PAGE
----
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OpinionColumnistsCathy Young

Love and hatred in the 21st century

Flowers and signs are part of a memorial

Flowers and signs are part of a memorial last week in Toronto after a motorist drove a van down sidewalks, killing 10. Credit: AP / Galit Rodan

Last week’s tragedy in Toronto, where police say 25-year-old Alek Minassian plowed a rental van into a crowd on the sidewalk, killing 10 people and injuring 16, has cast a spotlight on so-called “incels” — male “involuntary celibates” who gather in dark corners of the internet to discuss their sexual deprivation and, often, anger at female rejection. In a Facebook post before the attack, Minassian announced an “incel rebellion” and hailed Elliott Rodger, the woman-hating spree shooter who killed six people in California in 2014.

At this point, nobody knows whether Minassian, who reportedly struggled with emotional and social problems, belonged to any incel online groups or even took an interest in them before his apparent psychotic break. Nonetheless, there has been no shortage of media commentary about the danger of “misogynist terrorism” and of internet-enabled murderous male rage against women. On Twitter and elsewhere, progressives have shared awful and hateful tidbits from incel forums and expressed their loathing of incels. (I saw one Twitter poster rail against hate speech while using the handle “kill an incel for christ.”)

There is no question that incel forums feature some ugly and disturbing content, from rants about the evils of giving women rights to bizarre proposals for a state-run sexual rationing system that would require women to have sex with men unable to find willing partners — as well as outright revenge fantasies. But is this typical of all the men involved in these discussions?

A rare sympathetic look at incels, by New York journalist Mandy Stadtmiller in The Daily Beast, argues that for many men, online incel communities are simply support groups for dealing with loneliness and failure. Even violent language, says Stadtmiller, might be more about blowing off steam through dark humor than encouraging violent action.

A 2015 Washington Post story on incels after another deadly rampage by a man rumored to have some connection to the group — Oregon college shooter Chris Harper-Mercer — also found that the vast majority of incel posters were appalled by violence and hatred of women.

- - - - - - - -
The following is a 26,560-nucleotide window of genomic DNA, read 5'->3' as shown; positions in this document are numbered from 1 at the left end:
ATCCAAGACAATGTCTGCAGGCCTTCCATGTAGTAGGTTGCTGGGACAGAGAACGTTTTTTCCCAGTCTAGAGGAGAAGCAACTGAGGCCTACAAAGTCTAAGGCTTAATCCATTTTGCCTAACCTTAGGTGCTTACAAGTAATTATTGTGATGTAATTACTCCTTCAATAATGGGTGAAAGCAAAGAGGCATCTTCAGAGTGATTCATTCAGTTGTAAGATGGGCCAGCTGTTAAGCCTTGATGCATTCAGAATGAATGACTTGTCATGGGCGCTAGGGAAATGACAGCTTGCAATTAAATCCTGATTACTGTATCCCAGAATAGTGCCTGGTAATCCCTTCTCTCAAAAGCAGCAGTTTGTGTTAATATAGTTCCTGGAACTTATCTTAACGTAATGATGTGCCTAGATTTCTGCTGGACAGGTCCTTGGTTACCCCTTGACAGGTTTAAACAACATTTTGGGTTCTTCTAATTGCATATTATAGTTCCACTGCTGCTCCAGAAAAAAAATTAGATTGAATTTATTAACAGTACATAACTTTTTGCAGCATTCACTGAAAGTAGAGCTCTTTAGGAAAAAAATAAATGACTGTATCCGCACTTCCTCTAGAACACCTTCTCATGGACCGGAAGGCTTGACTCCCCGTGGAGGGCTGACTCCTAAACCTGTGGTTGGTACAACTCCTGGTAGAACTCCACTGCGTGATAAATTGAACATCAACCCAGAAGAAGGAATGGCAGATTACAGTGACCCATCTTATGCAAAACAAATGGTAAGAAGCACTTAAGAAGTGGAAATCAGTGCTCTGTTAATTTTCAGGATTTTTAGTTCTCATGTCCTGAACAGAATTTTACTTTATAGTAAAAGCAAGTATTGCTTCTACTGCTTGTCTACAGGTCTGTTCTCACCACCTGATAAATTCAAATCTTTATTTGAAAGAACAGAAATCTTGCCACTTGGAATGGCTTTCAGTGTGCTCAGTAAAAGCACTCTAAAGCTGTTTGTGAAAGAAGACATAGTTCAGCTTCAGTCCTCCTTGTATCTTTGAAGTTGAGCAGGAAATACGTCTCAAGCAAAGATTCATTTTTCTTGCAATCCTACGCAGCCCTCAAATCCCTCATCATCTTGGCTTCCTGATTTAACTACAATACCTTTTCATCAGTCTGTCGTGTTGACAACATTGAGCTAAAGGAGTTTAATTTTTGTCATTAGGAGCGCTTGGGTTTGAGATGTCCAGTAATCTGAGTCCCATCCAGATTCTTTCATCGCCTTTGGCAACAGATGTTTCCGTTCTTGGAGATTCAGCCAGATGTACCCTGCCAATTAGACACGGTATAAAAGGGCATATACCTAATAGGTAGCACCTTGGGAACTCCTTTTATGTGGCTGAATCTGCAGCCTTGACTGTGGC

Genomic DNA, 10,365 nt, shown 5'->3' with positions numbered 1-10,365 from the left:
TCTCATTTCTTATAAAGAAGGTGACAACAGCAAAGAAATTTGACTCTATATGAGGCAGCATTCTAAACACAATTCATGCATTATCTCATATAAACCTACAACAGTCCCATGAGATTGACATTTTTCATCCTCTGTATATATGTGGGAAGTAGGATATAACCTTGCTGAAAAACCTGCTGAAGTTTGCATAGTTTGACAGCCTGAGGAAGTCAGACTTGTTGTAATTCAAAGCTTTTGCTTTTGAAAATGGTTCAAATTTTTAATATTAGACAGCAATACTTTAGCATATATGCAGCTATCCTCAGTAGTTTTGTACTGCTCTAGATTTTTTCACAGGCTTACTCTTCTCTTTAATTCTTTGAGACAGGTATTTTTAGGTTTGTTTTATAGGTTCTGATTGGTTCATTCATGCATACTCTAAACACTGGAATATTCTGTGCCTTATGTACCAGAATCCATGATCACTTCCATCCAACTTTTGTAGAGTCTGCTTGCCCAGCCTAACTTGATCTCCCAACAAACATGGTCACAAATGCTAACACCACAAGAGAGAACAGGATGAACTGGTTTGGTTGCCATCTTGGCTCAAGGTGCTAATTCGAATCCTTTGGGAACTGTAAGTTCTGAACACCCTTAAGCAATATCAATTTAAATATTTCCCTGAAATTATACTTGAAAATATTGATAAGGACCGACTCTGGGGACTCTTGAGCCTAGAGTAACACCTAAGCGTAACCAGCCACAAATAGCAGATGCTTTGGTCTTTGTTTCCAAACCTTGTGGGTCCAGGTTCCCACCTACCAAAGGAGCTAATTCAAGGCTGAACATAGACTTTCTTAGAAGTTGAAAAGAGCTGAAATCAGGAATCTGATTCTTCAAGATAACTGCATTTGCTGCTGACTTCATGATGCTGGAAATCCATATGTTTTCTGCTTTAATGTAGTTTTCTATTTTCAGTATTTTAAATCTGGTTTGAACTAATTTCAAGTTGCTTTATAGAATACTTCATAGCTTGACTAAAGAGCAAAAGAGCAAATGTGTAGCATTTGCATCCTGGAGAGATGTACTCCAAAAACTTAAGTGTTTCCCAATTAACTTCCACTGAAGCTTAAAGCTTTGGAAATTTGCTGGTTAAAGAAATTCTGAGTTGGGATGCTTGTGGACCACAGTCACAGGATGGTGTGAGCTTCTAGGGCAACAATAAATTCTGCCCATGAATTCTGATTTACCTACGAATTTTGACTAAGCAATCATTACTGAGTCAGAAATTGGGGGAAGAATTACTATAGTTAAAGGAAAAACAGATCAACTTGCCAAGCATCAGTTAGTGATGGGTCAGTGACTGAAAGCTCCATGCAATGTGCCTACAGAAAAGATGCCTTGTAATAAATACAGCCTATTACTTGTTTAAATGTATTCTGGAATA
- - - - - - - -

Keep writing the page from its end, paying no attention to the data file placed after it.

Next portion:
Many feminist and progressive commentators believe that to sympathize with incels is to validate toxic male entitlement. But these lost boys, many of whom suffer from mental health problems or neurological conditions that make human interaction difficult, are hardly the vanguard of patriarchy. And one doesn’t need to have a malignant sense of entitlement to feel deeply distressed by the lack of sexual and romantic companionship.

While it would be absurd to look for valid points in extremist incel rhetoric about the evils of women’s liberation, there is no question that the new landscape of male-female relations can be frustrating for lonely, struggling young men (especially when their problems are often compounded by fatherlessness and a lack of male role models). Norms and rules are in flux. An awkward romantic overture might now invite not only to rejection or ridicule but an accusation of harassment or stalking; yet most women still seem to prefer for men to make the first move. Men are denounced for expecting sex, but also mocked for being virgins. Critiques of unhealthy norms of masculinity often devolve into male-bashing.

Stadtmiller warns that sweeping vilification of incels on the basis of cherry-picked, sensationalist comments can only exacerbate the men’s persecution complexes — and make it much harder to reach them. This doesn’t mean, of course, that misogyny should be condoned. But collective blame targeting men or attacking anyone who can be labeled an incel is hardly the answer. If women’s progress leaves large numbers of men behind, it will be a Pyrrhic victory.

Cathy Young is a contributing editor to Reason magazine.